Thursday, August 4, 2011

Why Use Open Source Retro-Clones For Publishing New Material?

Okay everyone knows I love Hackmaster and Castles and Crusades. I also love lots of things about the new swords and sorcery based RPGs coming out like Dungeon Crawl Classics RPG, Astonishing Swordsmen and Sorcerers of Hyperborea and the very excellent Crypts & Things (thanks again for the heads up on that one Drance--can't wait to get my copy). But in considering what system to write within I would prefer an open source system. Let's talk about that for just a minute. Because it may seem like I'm preferring a clone over a commercial system. I've always been a little sensitive about brand loyalty, so I'd like to explain myself.

The OSR has brought about a flowering of fan-based game production. In many ways it has restored the early days of the hobby when everyone was so excited about the game that they were as busy as dwarves in the mine churning out new creative material. I mean let's face it, there wasn't much to 0e and the assumption was that you would create your own worlds and adventures for your friends to enjoy. That was the way the hobby was done back then. When AD&D got rolling the supplements were coming out fast and furious. I and my friends started gaming in 1981 and there were so many commercial adventure modules coming out that we could stay busy for some time without ever running out of material. Sure we homebrewed a few, but not right at the start.

The ethos of D&D had changed. It was assumed that the company provided everything for you for those of us who came right after the full release of AD&D. And this trend continued in greater and greater measure right up to about 2001. You got your gaming from the man. Now, of course we built and brewed our own. But not necessarily under the assumption that it was better to do it that way. There were exceptions of course, but by and large build your own was an ethos of 0e. It wasn't until after about 5 or 6 years gaming that I decided building my own was more fun than just taking what TSR gave me. I still remember the massive continent spanning mega-dungeon we finished just before HS graduation. More fun than we had ever had before.

Well, the OSR has brought back that old ethos in spades. Not only are people brewing their own adventures en masse they are now homebrewing games too! And that's great. Although I must admit, I've had mixed emotions about it really. For along time I always thought it better to have a central company or game authority to which people could turn for game dissemination. I even tried to be that for a short while on my blog, collecting the OSR under one roof. It as short lived. The OSR wouldn't really cooperate. Not the people but the movement itself. It's not meant to be "collected under one roof". What I missed was the fact that the OSR is a central authority in and of itself. Granted it's a loose, grassroots, decentralized authority. It's more of an idea and a principle than an organization, but it's very tangible and powerful. The past few years have more than shown that.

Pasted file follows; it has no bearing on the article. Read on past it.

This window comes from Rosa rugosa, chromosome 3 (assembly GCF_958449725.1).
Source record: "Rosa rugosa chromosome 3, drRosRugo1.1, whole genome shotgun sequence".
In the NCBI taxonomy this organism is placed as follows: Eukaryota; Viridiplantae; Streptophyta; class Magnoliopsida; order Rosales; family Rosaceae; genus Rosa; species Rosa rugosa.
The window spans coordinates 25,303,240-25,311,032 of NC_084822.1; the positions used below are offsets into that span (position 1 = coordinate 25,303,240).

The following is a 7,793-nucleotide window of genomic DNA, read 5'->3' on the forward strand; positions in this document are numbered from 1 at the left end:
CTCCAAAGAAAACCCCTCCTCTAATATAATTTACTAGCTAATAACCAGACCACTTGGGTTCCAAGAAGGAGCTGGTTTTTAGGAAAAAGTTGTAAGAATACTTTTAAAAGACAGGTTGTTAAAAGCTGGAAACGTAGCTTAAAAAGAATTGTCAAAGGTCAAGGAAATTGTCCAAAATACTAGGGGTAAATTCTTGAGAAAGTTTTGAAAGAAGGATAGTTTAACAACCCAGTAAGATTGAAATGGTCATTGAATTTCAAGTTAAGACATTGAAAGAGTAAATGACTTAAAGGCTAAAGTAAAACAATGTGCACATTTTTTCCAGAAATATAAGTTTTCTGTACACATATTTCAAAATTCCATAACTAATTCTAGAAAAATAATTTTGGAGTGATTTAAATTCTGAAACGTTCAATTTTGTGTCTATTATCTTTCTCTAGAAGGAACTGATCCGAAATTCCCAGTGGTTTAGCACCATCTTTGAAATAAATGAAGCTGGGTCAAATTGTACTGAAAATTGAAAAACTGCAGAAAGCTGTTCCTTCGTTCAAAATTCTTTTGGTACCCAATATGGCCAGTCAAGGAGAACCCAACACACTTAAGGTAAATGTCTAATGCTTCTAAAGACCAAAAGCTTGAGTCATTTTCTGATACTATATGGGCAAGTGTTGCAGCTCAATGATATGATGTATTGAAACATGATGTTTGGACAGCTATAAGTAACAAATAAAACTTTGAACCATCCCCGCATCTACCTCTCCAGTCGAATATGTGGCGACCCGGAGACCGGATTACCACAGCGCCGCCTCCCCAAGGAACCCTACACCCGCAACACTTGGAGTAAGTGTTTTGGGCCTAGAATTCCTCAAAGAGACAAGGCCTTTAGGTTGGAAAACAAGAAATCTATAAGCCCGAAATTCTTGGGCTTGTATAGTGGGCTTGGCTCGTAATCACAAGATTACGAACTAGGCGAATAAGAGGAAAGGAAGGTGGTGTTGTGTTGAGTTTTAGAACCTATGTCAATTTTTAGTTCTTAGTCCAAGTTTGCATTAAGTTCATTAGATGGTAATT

So, could I write submissions for a commercial game? Yeah, I could. Not a lot of big commercial publishers take or like submissions unless they have a venue for them. Hackmaster does have Knights of The Dinner Table and their Hackjournals. Castles & Crusades has the Crusader magazine. And while I'm not knocking them by any means (I _love_ KoDT), the stuff I have right now are not exactly perfect fits for either game. You see, HM and C&C have a certain tone and feel that seems to me determined by their setting. For HM it's Kingdoms of Kalamar, for C&C, After Winter's Dark. They are both awesome settings, but my current works don't quite "fit" the feel of either campaign setting. I know I'm being short sighted here. I mean C&C and HM can be used for any setting. Just like AD&D of old you can brew your own. But to really get the "freedom" I desire I need that old 0e ethos.

The fact is the open source retro-clones give you an anything goes sort of feel. The idea behind alot of them are to keep things as simple and straightforward as possible leaving as much open to interpretation as the game allows. I always point to Swords & Wizardry as the ideal example of reproducing that "the field's wide open" sort of game. I know that Brave Halfling is putting out Delving Deeper to more closely emulate 0e rules and play. And that's fine by the way. There are lots of people who prefer to still play with the original little brown books. But what Matt Finch achieved with S&W was to create a 0e type template upon which people could imagine whatever they want. Some might argue, and actually many have, that he did it even better than 0e did. I am one in the latter camp. Matt produced rules that were well organized, well presented and "just enough" to run a game out of the box and create from there. the original 0e was much more chaotically organized and by 1977 added onto in great measure.

And that is what lots of fan-based game writers are looking for. A wide open field where anything goes. A backdrop game against which they can let their imaginations run wild. That's what I'm looking for anyway. Because my creations are very much my own. By that I mean they have my flavor. They change rules where needed, add new monsters, NPC types, diseases, and often aim for a strongly evocative tone that is distinct to the way I like to do things. When creating I don't want to be constrained--not much anyway. And this, my friends is what the OSR is all about.

--Stay tuned later today for a consideration of which clone would be best for me to create within.--
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